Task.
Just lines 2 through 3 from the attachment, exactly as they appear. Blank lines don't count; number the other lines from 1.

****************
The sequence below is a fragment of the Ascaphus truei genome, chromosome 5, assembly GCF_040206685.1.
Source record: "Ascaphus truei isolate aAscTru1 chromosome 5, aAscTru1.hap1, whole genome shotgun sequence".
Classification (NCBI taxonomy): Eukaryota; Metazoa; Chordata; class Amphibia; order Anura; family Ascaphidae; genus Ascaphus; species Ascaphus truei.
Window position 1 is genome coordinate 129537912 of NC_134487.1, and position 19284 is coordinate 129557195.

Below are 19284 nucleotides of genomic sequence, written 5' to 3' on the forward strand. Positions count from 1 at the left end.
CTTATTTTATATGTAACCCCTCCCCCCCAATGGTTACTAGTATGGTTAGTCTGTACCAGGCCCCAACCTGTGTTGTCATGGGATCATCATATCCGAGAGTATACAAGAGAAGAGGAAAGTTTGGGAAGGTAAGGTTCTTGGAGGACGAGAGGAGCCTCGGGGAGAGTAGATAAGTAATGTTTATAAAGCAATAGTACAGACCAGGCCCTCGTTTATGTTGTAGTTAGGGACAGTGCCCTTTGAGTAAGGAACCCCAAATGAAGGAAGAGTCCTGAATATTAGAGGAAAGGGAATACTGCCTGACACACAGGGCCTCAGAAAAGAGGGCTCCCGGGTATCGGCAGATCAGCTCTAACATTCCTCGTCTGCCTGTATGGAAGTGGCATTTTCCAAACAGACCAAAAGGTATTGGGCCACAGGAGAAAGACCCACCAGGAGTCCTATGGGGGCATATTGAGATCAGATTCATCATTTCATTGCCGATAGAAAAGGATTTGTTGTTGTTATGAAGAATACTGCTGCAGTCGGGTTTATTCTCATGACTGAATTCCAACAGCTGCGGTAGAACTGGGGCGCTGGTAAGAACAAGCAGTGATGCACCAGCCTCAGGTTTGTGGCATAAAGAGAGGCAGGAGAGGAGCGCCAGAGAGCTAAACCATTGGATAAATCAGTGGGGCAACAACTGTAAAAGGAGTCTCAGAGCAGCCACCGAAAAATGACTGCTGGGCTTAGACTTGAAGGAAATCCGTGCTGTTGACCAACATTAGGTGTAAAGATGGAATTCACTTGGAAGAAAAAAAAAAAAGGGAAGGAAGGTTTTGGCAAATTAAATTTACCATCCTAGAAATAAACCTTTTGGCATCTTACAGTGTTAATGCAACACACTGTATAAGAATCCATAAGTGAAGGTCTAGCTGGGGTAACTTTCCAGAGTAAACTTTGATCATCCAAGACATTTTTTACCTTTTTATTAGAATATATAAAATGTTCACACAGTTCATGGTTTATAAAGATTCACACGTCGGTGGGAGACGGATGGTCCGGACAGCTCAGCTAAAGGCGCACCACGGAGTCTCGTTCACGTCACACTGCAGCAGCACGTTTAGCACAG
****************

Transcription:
Source record: "Ascaphus truei isolate aAscTru1 chromosome 5, aAscTru1.hap1, whole genome shotgun sequence".
Classification (NCBI taxonomy): Eukaryota; Metazoa; Chordata; class Amphibia; order Anura; family Ascaphidae; genus Ascaphus; species Ascaphus truei.